When large projects demanded an immediate labor force, workers could be contracted by labor brokers from immigrant population centers, then shipped by rail anywhere in the country. The ready supply of immigrant workers greatly accelerated railway and industrial growth in the 19th century. In Canada, with fewer concentrations of laborers, short-term labor contracts were issued to workers from eastern Europe as late as 1913.
Railway companies also played a direct role in promoting immigration to North America. Before construction began, most railway companies received federal land grants along their proposed route. As early as 1855, the Illinois Central began to recruit immigrants from Britain, Germany, and Scandinavia to encourage population growth on the granted land. In the 1870s and 1880s, other companies followed suit, such as the Northern Pacific, which actually established its own Bureau of Immigration. Companies sent recruiting agents to Europe with newsletters and brochures to entice settlers to move to preplanned communities, offering free passage and discount land to immigrants who would agree to relocate. In Canada, the Canadian Pacific Railroad used similar techniques in London to market its massive federal land grants to British immigrants. Consequently, railways established specific patterns of ethnic settlement along their lines.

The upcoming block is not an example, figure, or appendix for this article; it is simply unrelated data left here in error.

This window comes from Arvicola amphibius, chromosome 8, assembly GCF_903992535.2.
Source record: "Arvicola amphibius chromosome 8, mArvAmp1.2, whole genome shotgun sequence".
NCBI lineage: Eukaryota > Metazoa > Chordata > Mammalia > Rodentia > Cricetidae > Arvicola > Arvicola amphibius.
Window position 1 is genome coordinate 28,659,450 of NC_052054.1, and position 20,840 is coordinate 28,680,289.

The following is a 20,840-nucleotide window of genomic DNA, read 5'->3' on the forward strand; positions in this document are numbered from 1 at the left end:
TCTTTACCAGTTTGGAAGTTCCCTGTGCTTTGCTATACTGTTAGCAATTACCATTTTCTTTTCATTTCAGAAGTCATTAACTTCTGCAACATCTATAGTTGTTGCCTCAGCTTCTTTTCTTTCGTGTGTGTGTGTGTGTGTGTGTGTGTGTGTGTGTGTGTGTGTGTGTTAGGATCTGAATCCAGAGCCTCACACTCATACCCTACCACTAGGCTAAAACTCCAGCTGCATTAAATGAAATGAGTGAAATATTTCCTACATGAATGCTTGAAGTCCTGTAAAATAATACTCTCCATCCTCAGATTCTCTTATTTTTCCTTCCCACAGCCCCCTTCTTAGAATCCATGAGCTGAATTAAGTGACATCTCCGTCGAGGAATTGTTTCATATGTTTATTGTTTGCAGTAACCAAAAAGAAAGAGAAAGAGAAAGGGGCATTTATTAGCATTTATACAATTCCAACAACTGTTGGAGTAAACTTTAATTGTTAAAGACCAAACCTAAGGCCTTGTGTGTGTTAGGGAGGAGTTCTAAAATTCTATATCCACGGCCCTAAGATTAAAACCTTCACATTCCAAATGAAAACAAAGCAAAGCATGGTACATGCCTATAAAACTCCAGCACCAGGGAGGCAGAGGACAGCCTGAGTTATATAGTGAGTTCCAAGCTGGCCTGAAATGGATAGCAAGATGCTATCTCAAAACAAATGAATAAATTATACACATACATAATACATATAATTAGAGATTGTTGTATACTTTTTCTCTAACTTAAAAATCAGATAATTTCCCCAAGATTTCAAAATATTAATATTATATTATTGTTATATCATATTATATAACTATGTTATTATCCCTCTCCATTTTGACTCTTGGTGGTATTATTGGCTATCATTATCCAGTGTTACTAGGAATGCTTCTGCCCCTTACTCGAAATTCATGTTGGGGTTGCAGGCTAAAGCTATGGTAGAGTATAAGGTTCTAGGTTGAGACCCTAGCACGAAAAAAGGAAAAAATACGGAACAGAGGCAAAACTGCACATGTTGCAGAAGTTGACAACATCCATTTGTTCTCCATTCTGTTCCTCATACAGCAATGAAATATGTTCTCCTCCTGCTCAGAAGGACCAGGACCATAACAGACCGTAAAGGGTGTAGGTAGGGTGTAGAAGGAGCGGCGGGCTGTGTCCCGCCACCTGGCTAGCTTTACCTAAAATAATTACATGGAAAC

At the turn of the 20th century, an influx of principally male Mexican workers flooded the agricultural and railway labor markets of the southwestern United States. Railway worker camps formed the foundation for many modern Mexican-American communities. With the rise of the automobile culture in the 20th century, railways waned as the primary means of internal transportation in the United States but continued to provide a frequently undetectable method of crossing America’s southern border.
This engraving shows the completion of the Pacific Railroad and the meeting of locomotives of the Union and Central Pacific lines.The completion of the first transcontinental railroad in the United States in the summer of 1869 made possible the settling of the great central prairies. (Library of Congress, Prints & Photographs Division)
With the Canadian prairies filling more slowly than those in the United States, the role of the railroad remained more pivotal. With the dramatic decline of immigrant admissions and rise in alien deportations during World War I (1914–18), the Canadian government tried several means of attracting agriculturalists and domestics, who were in high demand. Its first choice of source country was clearly Great Britain, but the Empire Settlement Act was relatively unsuccessful in attracting the agricultural immigrants desperately needed for developing the prairies. More successful was the Railway Agreement of 1925, which authorized the Canadian Pacific and Canadian Northern railways to recruit agriculturalists and farm laborers from southern and eastern Europe, whose immigration to Canada was at that time “non-preferred.” Always seeking more customers, the railroads actively advertised in Europe and between 1925 and 1929 brought more than 185,000 immigrants to the agricultural west. The groups that most benefited from this last phase of direct railway settlement were Germans from both central Europe and Russia, Mennonites, Ukrainians, Poles, and Hungarians.
See also New Orleans, Louisiana.